Oslo From The Air: An IslandThe Red River at Oslo has turned many rural homes into islands and it's made it difficult for some to get to and from their homes. The river is sitting 37.79 feet there now just short of last year's 38.19 foot record. It could stay that way for a week or more.
Like any other day Brad Johnson is heading to his house, just 3 miles east or Oslo. But today is different. He's floating over the road in a boat in stead of rolling in a truck. That's because his house is one of seven in rural Oslo that's now an island home thanks to the rising river.
Brad Johnson: "I knew I bought my home in the flood zone, it really doesn't bother me too much."
This is the second year in a row his rural home has become an island paradise. This is what his front yard looks like today, not the usual farm land. Johnson says he knew it was coming.
Brad Johnson: "Last year we didn't have any power, make sure there's enough gas, generators are ready to go, all pumps are going, and keep a lot of food and water. That's about it."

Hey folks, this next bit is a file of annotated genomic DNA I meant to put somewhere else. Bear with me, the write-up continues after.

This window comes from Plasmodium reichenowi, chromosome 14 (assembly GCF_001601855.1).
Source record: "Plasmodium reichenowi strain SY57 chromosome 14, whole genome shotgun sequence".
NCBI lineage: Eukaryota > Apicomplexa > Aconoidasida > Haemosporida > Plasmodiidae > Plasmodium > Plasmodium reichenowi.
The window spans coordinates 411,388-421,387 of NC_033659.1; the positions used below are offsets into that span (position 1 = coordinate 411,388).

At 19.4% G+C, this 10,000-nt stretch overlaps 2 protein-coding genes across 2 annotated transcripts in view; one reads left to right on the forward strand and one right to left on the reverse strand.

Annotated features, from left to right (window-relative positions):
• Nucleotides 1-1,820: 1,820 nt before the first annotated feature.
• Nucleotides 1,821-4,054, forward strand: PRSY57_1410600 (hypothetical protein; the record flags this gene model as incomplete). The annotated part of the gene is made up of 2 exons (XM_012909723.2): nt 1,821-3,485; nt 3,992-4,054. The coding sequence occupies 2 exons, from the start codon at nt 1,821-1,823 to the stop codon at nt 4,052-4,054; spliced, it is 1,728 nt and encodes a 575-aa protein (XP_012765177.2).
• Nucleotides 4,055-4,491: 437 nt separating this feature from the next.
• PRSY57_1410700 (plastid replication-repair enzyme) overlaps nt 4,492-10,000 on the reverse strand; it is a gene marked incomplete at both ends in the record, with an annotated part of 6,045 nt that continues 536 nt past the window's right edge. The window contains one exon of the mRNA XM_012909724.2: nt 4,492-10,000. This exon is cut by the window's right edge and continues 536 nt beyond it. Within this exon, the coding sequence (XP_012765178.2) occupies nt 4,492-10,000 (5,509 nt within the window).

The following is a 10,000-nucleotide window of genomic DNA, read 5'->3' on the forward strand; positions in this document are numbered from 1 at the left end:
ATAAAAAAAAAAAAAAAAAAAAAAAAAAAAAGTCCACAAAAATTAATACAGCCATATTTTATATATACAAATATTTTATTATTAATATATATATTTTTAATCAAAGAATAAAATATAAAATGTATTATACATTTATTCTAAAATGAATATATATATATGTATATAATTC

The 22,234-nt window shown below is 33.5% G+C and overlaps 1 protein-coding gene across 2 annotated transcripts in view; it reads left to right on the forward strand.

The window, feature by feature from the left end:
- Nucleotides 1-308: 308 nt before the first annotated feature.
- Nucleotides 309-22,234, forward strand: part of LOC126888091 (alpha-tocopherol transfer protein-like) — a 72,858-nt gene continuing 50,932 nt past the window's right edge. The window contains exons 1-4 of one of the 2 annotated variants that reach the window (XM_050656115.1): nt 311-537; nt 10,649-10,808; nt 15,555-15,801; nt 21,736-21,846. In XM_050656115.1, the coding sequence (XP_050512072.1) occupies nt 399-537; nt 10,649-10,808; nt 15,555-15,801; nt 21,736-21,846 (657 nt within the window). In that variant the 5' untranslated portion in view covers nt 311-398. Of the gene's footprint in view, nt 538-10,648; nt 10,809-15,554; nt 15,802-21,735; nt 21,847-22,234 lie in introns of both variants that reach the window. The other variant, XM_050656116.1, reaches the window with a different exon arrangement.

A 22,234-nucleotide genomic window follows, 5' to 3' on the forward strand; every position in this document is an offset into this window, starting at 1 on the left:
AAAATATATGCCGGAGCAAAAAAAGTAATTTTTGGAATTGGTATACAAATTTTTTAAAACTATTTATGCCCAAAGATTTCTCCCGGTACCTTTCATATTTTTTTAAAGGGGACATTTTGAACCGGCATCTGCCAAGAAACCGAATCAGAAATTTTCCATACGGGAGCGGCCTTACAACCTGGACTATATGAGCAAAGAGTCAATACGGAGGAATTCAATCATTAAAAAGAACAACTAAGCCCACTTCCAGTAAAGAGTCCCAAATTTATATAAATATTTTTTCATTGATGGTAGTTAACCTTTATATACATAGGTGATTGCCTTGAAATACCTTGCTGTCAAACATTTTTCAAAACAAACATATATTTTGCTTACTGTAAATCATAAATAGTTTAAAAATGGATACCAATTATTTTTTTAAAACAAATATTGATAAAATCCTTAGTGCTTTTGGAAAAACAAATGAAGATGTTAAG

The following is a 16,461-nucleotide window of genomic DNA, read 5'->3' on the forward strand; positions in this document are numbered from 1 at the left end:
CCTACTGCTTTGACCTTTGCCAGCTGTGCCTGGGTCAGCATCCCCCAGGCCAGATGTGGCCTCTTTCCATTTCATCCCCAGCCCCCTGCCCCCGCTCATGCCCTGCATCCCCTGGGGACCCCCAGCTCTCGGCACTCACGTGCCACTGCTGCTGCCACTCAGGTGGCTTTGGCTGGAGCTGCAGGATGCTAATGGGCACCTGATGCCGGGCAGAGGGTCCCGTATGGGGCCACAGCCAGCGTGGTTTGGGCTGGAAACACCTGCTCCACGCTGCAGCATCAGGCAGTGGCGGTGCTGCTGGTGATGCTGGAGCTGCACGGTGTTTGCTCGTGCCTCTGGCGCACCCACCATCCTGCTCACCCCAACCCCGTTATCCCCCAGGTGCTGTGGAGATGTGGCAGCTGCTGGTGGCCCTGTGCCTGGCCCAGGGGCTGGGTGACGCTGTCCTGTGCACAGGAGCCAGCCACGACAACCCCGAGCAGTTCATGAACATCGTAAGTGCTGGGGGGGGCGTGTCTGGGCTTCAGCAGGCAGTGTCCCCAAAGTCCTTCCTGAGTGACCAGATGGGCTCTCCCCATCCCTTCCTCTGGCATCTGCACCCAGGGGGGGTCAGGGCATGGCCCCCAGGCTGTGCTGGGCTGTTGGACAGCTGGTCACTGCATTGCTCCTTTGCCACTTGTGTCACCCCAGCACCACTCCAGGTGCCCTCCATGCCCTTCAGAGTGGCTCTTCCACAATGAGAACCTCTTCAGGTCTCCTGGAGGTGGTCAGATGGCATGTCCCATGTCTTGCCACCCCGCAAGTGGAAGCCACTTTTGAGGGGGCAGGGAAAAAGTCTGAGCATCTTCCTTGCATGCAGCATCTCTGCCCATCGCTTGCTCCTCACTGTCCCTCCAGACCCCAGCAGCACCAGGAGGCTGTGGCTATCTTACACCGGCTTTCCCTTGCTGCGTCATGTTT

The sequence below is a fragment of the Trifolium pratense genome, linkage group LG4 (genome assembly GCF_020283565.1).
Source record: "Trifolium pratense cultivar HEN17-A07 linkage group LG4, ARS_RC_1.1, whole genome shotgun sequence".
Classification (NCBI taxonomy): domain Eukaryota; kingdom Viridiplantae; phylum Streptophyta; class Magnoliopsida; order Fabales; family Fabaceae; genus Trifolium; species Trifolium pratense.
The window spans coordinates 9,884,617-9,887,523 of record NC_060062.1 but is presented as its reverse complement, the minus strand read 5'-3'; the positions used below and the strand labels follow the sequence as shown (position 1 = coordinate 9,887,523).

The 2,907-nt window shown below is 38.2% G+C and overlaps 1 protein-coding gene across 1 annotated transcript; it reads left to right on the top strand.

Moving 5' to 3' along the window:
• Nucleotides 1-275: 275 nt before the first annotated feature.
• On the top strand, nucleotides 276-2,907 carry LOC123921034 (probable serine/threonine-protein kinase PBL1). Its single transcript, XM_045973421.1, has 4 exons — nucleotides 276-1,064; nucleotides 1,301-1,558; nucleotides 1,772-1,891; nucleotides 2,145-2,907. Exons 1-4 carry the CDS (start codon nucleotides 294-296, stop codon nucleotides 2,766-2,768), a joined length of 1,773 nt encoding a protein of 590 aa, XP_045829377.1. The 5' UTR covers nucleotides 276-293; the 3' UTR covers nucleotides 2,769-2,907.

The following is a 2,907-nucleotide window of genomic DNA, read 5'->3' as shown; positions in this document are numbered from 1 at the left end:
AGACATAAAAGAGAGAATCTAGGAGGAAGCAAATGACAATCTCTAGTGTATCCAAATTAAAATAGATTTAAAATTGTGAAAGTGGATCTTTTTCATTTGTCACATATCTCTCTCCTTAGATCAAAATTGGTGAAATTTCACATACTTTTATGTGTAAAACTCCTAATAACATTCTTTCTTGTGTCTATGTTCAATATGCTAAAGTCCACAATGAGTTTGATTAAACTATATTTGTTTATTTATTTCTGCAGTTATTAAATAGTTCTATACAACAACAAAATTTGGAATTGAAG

The good news for Brad Johnson is this year is the water is six inches lower than last year. But it's still right up to the edge of his dike where I'm standing now. And out there in some spots it's more than four feet deep.
Floating over the farmland you can see Brad's house isn't the only island home. His neighbor Tim Solem is facing much of the same. His house has been this way since late last week.
Tim Solem: "It's a little bit of an inconvenience, you can't drive in or out of your own house, but we make the best of it and cruise around in our boats."
It's not just Solem who's up to his neck in water this year. These deer don't seem to like it too much either, but Solem says it's part of living here and you grow to expect it.
Tim Solem: "It's not that bad, we try to have fun with it, I have to take some time off from work."
The water is expected to remain high in Oslo through the weekend.